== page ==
Last year Disney amazed moviegoers with "Toy Story," a full-length animated motion picture that was entirely rendered using computer animation and graphics.
Though the movie had an involving story line and fun characters, what really astounded audiences was the photo-realistic quality of the animation, a product of powerful computer workstations using industrial-strength software developed by Pixar Animation Studios. Home computers can't run the kind of high-speed animation produced by Pixar for "Toy Story."
For that reason, Disney Interactive's "Toy Story Animated StoryBook," $39.95, is really quite an achievement. It has the same great 3-D look as the movie and even delivers these gorgeous images on a PC with a 486 processor. (The same CD will run on both Windows-based PCs and Power Macintoshes).
Of course, there are compromises. Instead of running like a video game or a movie, "Toy Story Animated StoryBook" has fairly static pages with very few moving objects. The format resembles a picture book.
The first page of the story, for instance, shows Woody, the leading toy-cowboy character, holding a meeting attended by 13 other toys. A voice reads some text along the top of the screen, followed by a brief animation reenacting what has just been read. In this case, it is Woody talking with the other toys.
In the movie, this scene would have been alive with motion. Faced with home computers' modest processing power, Disney's
programmers had to limit the number of objects moving onscreen. Woody moves as he tells the other toys that their owner's birthday party is about to start, then the other toys react.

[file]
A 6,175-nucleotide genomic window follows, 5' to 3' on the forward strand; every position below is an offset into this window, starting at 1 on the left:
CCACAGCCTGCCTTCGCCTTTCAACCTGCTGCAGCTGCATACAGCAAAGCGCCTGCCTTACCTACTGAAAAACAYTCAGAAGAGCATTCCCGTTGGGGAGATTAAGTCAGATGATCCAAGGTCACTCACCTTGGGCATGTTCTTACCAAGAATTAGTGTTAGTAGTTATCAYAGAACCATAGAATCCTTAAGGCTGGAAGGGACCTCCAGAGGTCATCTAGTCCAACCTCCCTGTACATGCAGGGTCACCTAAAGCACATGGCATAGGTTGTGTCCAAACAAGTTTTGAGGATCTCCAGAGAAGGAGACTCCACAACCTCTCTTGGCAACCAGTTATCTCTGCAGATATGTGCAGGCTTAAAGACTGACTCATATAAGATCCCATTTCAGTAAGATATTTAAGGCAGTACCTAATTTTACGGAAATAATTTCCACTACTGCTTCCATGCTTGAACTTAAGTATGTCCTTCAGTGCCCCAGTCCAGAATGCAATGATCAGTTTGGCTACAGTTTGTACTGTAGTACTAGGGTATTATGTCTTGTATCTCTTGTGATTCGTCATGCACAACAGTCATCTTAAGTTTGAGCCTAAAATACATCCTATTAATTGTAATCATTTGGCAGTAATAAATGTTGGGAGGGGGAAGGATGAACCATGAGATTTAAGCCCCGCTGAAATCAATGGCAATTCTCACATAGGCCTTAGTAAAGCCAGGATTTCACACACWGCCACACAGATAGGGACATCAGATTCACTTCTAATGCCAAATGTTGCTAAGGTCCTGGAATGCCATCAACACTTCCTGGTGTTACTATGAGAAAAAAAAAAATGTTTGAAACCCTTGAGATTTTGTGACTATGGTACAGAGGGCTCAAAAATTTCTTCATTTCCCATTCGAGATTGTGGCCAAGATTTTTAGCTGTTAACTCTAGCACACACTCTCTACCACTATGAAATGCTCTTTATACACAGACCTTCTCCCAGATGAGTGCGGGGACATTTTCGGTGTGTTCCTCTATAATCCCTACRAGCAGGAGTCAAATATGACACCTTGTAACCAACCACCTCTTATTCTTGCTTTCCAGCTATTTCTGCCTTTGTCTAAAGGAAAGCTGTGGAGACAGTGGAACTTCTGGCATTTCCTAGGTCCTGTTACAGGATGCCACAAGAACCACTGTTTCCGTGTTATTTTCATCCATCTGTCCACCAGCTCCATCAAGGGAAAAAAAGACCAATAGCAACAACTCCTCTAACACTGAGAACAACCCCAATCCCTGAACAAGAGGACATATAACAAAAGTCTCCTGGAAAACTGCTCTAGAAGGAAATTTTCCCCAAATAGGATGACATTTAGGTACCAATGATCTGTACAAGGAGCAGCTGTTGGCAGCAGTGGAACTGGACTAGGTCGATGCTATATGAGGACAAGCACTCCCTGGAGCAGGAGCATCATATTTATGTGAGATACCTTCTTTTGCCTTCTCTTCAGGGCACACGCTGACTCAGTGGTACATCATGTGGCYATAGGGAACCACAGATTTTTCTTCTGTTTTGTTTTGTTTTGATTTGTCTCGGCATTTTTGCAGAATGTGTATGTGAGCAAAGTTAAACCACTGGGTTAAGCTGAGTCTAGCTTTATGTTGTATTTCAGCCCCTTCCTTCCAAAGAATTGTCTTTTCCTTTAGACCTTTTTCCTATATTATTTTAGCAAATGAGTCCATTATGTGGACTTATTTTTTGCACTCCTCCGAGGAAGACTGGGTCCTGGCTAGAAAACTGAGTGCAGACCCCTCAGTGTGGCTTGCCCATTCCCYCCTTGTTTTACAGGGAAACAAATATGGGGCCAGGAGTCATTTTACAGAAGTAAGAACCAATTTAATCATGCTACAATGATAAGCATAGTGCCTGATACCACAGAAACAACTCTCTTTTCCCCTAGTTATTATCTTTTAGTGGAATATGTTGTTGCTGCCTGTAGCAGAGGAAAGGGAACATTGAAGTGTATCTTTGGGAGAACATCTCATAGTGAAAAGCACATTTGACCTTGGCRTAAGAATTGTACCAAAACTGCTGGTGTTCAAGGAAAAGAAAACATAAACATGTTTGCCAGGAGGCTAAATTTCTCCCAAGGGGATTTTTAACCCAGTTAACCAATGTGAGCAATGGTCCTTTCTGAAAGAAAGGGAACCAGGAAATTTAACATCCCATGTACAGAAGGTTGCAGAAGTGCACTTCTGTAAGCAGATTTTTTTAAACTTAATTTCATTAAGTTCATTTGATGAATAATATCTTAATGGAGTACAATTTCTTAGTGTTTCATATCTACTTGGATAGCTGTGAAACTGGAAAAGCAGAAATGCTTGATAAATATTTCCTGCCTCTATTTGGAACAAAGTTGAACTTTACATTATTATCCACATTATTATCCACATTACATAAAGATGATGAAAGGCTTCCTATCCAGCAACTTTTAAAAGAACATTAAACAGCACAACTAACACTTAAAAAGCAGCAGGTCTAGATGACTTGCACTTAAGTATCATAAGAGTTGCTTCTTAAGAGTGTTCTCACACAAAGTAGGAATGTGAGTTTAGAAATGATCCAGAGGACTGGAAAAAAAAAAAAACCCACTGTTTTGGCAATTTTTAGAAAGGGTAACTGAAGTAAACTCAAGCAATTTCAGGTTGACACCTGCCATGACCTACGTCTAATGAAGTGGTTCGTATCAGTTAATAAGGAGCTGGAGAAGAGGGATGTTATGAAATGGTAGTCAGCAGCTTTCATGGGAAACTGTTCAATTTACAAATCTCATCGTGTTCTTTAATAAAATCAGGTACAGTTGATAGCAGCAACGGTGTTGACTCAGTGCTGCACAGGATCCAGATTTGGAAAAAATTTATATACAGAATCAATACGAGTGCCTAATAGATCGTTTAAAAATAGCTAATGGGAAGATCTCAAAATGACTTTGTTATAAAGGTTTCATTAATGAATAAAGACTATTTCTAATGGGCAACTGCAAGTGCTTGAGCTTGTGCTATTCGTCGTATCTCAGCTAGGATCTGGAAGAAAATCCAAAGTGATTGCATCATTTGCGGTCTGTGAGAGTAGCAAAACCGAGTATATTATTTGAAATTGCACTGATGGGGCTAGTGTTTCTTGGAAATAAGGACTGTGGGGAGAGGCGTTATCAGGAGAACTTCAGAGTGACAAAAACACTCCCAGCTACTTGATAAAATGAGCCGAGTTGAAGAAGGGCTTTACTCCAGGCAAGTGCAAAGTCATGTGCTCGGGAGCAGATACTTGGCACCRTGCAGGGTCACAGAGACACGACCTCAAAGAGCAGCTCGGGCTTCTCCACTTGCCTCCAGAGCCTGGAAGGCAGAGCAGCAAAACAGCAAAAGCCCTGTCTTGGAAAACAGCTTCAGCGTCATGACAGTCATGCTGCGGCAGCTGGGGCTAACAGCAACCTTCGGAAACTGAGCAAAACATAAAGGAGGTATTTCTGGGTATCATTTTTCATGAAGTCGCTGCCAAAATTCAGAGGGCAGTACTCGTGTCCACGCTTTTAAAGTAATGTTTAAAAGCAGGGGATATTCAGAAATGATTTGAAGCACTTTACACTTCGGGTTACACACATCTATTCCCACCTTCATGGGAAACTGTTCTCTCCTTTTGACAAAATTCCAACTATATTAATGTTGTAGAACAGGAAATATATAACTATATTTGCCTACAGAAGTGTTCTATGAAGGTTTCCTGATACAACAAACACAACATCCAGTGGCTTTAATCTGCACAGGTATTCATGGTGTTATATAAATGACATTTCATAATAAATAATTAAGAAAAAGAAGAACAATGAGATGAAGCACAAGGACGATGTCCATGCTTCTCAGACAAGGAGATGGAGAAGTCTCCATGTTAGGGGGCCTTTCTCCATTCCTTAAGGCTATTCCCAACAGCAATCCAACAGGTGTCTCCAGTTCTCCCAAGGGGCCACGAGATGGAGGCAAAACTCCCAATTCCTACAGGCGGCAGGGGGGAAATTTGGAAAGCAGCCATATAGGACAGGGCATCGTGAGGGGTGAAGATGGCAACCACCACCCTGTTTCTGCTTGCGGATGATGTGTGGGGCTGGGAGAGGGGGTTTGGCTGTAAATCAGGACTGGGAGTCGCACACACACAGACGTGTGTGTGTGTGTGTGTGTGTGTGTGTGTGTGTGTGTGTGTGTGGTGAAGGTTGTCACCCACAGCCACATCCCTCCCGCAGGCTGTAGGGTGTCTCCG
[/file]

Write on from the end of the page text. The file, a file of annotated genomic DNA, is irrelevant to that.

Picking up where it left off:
In the movie, the room explodes with confusion. In "Animated StoryBook," although you hear the sounds of all the toys talking at once, only one or two move at any time.
Aside from that little sleight of hand, visually "Toy Story Animated StoryBook" is remarkably similar to the movie. Each location looks just as it did in the movie.
The story line is also similar to the movie's, with a few adjustments to compensate for lack of processing power. These changes don't affect the entertainment value.
"Toy Story Animated StoryBook" does have one major deviation. In the movie, Tim Allen plays the voice of Buzz Lightyear, a toy spaceman; Tom Hanks is Woody; and John Ratzenberger (Cliff in "Cheers") is Ham, the piggy bank. In "Animated StoryBook," only Wallace Shawn ("Princess Bride," "The Goofy Movie") among the original cast is on this CD-ROM. (Shawn plays Rex, the toy dinosaur.)
The new voices are pretty good, and most resemble the voices in the movie. But the differences are noticeable and prevent the software from completely re-creating the feel of the movie.
The biggest problem with "Toy Story Animated StoryBook" is that it takes less than two hours to view every screen and find every interactive hot button. There are some clever spots where you point and click and funny things happen. There are also a dozen puzzles and activities to enhance the story. You can tour this product in a single night.
That may not be a problem for the 3- to 9-year-old audience for whom "Toy Story Animated StoryBook" was designed. Kids love repetition, and this CD will provide a lot of that. Adults, on the other hand, may find themselves bored silly.